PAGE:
LA Opera’s Recovered Voices initiative, launched in 2007, is one of the company's most important and celebrated artistic achievements. Through it, LA Opera became the only major American opera company to regularly program the works of composers affected by the rise of the Third Reich. Made possible thanks to generous support from Marilyn Ziering and the Ziering Family Foundation, Recovered Voices has not only been a welcome journey into the supercharged emotions and lush imagery of late Romantic music, it has been a critical step in bringing some of the great lost masters of opera to light. Through the initiative, LA Opera programmed important presentations of Alexander Zemlinsky's A Florentine Tragedy and The Dwarf, the West Coast premiere of Walter Braunfels's The Birds and the U.S. premieres of Viktor Ullmann's The Broken Jug and Franz Schreker's The Stigmatized.

About LA Opera
Los Angeles is a city of enormous diversity and creativity, and LA Opera is dedicated to reflecting that vibrancy by redefining what opera can be. Through imaginative new productions, world premiere commissions, and inventive performances that preserve foundational works while making them feel fresh and compelling, LA Opera has become one of America’s most exciting and ambitious opera companies.

In addition to its mainstage performances at the Dorothy Chandler Pavilion, the company explores unusual repertoire each season through the LA Opera Off Grand initiative, featuring performances in a variety of venues throughout Los Angeles. The LA Opera Connects initiative offers a robust variety of educational programming and community engagement offerings that reaches people throughout every corner of Los Angeles County. The company also offers a multitude of online content via its LA Opera On Now digital offerings, which launched in 2020. Learn more at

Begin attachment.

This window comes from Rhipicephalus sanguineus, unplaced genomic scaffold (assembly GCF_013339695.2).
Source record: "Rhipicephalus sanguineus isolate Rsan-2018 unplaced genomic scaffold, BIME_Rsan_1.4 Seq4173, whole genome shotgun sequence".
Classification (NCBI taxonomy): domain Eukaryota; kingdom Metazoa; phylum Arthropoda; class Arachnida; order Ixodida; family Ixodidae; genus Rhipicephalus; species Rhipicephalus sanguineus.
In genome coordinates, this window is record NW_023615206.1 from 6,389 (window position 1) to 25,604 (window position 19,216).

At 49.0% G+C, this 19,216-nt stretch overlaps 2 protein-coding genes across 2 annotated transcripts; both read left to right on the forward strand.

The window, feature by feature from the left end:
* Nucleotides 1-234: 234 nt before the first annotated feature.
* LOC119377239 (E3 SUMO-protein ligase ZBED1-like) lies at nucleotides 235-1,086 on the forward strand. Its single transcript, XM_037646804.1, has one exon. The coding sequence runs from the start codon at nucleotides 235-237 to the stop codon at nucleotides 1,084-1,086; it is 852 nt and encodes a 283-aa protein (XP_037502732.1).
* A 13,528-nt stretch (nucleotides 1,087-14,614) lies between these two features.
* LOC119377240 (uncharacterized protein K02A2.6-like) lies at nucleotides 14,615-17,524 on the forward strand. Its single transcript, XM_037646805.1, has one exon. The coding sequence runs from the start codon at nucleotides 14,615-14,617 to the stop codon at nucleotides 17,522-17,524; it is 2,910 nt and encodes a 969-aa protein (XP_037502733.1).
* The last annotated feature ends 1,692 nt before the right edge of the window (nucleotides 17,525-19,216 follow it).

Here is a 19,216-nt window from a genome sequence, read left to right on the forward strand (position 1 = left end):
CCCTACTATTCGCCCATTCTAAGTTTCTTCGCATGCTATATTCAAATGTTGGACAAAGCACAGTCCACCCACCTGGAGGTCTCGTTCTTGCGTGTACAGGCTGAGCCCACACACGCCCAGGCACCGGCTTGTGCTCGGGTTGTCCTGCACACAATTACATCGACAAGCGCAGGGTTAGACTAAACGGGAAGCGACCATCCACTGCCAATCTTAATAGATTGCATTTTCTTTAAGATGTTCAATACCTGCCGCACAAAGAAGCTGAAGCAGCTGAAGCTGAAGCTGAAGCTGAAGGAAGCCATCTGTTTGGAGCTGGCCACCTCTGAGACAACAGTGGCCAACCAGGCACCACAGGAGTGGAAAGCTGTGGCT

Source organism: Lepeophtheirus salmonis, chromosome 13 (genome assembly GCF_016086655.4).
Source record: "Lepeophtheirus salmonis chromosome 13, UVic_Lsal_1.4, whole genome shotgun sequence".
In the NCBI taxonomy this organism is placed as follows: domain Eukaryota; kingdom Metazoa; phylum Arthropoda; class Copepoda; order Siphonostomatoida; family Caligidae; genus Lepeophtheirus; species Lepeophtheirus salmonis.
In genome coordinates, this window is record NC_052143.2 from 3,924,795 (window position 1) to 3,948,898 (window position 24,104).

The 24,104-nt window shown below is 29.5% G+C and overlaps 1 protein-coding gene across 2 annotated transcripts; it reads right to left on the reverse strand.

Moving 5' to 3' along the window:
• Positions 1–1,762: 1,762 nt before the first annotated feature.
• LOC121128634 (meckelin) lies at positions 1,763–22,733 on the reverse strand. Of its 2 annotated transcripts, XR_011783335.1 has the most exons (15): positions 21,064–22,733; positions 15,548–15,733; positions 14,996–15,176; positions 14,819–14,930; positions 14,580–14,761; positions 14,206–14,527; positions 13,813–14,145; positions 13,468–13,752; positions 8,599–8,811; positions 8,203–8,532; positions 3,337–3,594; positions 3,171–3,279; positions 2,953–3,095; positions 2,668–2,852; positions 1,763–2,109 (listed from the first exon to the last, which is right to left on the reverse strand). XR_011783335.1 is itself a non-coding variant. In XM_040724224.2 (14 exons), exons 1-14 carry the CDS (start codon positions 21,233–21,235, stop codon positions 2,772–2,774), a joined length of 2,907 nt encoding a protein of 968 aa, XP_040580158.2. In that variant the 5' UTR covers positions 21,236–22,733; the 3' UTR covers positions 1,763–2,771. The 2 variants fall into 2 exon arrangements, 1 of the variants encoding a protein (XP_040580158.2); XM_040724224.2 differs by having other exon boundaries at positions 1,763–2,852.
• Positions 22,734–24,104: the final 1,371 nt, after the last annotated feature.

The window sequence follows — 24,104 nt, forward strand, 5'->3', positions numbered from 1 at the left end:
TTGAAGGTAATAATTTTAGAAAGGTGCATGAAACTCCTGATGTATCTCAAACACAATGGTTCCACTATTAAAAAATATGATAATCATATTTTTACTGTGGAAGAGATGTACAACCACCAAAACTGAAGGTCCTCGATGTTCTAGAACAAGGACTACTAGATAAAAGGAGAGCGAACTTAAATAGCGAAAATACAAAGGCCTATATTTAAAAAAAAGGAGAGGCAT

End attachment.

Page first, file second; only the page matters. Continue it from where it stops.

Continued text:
LA Opera Media Contact
Marlene Meraz
Director of Communications

Production made possible by generous support from Gregory Annenberg Weingarten, GRoW @ Annenberg

Founding and ongoing leadership support for the Recovered Voices project provided by Marilyn Ziering and the Ziering Family Foundation

Principal underwriting support provided by a generous anonymous gift

Special additional support from Thurmond Smithgall and The Lanie & Ethel Foundation

With special appreciation to Régina and Gregory Annenberg Weingarten

Special additional support for Highway 1, USA from National Endowment for the Arts

Kaneza Schaal’s direction of Highway 1, USA generously underwritten by a gift from The Piera Barbaglia Shaheen Next Generation Artist Award

LA Opera Orchestra generously underwritten by Terri and Jerry Kohl

LA Opera is a nonprofit organization dedicated to serving the greater Los Angeles community.